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We spent time looking at the variety of fruit trees’ blossoms.  I was utterly enchanted by our blue berry blossoms which looked like little bells.  We sketched and painted and we both experimented with wet-on-wet water painting which worked wonderfully! (I’m afraid that my scanner did not pick up the colors of our watercolors.)

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As our time was running out, and we had already spent much of our morning outside (time flies when you are having fun sketching), I sent Miss.L12 with the camera to capture all the blossoms.  We plan to use the photos to sketch and paint or simply to compare the differences between the different blossoms.

Blossoms

We are so happy to enjoy our lovely early spring nature study here in South Africa and wish a happy autumn to those living in the Northern Hemisphere!

Blessings,

(Contributing this post to the Outdoor Hour Challenge Blog Carnival.)

Hard Homeschool Moments

Gosh, my last post “Love Homeschool” generated a flurry of comments and emails!

I’m so grateful that I have enough blog posts here on Practical Pages to ensure readers that I have my fair share of hard and heart-sore homeschool moments  … like “Stresses and struggles” and the challenge of teaching High School Maths … And while my previous post sounded like it’s all sunshine and roses, I am currently floundering and feel out of my depth.  And this is hard.

My middle child started with Cambridge education this year.  Previously, she and my eldest daughter used a textbook-based correspondence that I could quite confidently teach and facilitate.  But with this new curriculum, I am in need of a serious upgrade to help tutor her and we live too far from town to regularly attend tutor sessions.  I admit that I ‘dropped the ball’ on her homeschooling … and she “unschooled”, or should I say “non-schooled”, the first 6 months of this year.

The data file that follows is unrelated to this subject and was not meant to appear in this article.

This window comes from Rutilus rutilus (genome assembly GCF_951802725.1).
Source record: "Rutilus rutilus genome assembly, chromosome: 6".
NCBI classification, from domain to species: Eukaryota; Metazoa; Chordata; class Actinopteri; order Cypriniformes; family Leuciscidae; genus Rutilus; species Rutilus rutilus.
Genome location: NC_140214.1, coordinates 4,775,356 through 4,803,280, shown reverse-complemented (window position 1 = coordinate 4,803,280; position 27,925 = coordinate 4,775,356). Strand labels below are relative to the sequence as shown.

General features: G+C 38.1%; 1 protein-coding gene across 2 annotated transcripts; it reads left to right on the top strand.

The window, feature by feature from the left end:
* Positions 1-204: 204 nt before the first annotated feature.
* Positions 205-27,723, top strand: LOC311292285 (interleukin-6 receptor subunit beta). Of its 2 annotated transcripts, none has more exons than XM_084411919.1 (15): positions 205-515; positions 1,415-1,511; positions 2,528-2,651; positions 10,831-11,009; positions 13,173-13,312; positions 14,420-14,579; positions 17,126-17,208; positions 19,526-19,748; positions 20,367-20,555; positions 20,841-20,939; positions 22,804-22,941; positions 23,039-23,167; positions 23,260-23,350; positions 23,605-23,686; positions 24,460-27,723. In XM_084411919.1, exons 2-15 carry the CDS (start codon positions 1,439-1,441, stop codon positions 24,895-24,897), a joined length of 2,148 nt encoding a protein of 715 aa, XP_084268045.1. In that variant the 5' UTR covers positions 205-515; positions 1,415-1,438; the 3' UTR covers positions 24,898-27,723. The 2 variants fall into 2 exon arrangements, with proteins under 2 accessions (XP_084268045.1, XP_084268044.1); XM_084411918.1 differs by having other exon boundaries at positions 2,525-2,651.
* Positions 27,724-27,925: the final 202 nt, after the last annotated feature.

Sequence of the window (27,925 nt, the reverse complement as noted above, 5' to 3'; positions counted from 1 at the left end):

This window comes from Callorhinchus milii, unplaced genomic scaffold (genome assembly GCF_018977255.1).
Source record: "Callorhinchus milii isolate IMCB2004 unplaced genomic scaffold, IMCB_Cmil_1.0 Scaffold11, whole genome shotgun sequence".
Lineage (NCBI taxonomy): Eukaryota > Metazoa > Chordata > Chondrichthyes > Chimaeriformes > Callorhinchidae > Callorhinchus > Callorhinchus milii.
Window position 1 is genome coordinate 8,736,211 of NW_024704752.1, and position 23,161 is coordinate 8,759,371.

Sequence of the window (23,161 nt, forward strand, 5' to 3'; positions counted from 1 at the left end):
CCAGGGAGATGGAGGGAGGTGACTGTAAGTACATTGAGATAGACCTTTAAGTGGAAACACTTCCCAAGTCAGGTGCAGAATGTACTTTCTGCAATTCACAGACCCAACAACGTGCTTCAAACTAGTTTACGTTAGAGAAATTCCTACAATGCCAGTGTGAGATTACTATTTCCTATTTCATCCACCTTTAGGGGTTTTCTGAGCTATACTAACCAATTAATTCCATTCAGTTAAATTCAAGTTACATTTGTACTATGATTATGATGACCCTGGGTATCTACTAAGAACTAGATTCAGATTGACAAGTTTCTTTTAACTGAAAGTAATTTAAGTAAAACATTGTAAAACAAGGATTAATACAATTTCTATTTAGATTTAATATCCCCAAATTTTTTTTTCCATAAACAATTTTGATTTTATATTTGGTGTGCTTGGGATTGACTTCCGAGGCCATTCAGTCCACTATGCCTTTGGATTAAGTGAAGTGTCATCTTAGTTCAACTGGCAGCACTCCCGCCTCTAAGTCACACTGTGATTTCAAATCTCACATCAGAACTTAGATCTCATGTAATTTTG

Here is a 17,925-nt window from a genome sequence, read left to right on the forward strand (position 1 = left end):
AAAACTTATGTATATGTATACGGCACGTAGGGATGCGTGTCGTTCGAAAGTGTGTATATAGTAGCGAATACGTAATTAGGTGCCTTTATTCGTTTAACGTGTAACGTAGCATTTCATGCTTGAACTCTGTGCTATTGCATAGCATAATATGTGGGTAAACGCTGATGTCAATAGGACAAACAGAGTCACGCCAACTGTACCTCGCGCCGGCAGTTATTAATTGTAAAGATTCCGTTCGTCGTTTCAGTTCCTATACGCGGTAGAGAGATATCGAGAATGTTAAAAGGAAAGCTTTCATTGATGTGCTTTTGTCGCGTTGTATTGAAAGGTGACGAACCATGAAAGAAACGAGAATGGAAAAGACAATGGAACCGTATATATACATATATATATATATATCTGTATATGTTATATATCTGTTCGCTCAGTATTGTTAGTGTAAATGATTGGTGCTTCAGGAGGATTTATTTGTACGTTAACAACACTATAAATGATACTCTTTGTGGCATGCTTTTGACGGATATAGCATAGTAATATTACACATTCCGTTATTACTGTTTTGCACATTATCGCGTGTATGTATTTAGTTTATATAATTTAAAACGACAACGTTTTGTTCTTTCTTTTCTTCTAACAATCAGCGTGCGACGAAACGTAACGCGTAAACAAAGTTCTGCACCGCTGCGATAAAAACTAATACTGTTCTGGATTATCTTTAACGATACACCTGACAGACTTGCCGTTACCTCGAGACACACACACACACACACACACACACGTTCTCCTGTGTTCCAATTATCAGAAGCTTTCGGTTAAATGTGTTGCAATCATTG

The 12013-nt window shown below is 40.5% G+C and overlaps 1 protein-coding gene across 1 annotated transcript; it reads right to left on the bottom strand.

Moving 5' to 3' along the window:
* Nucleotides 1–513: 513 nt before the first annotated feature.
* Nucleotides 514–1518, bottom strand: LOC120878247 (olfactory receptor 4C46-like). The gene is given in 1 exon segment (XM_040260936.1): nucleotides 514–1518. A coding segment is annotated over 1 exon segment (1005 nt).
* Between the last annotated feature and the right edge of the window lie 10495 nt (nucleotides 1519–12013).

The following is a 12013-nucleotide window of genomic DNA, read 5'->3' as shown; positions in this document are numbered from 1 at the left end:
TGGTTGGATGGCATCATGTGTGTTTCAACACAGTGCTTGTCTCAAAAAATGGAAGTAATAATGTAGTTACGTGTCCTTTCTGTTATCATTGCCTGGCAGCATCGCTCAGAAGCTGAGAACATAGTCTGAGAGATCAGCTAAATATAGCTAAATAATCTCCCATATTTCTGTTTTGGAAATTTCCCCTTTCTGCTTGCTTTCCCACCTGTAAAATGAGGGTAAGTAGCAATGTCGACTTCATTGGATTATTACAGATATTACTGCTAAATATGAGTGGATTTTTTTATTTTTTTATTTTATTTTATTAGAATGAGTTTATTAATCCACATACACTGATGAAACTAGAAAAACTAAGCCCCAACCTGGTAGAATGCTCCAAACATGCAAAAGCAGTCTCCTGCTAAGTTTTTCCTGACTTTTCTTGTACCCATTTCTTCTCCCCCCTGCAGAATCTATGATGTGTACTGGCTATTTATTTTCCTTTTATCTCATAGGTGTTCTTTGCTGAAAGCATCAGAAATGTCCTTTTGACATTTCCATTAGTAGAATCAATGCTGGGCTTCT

Recently, we attended adviser sessions and we are still on track.  My daughter is 14-years-old and has 4 years to complete the Cambridge courses. They have a two-year exam sitting rule to qualify for university acceptance, so we have plenty of time to work through the course materials and prepare.  We have started lessons with a tutor and I can already see my child’s approach and confidence improve.

It has been my lack of confidence that has made this year tough, but we have made good progress and I feel that we will actually manage …  and a month from now it may not seem as hard as it seems right now.

So, to all you moms who are trying to figure it out, join the veteran homeschool club of moms still trying to figure it out.

Hard homeschooling keeps me humble and urges me to prayer.

Blessings for you in the hard times … this, too, shall come to pass.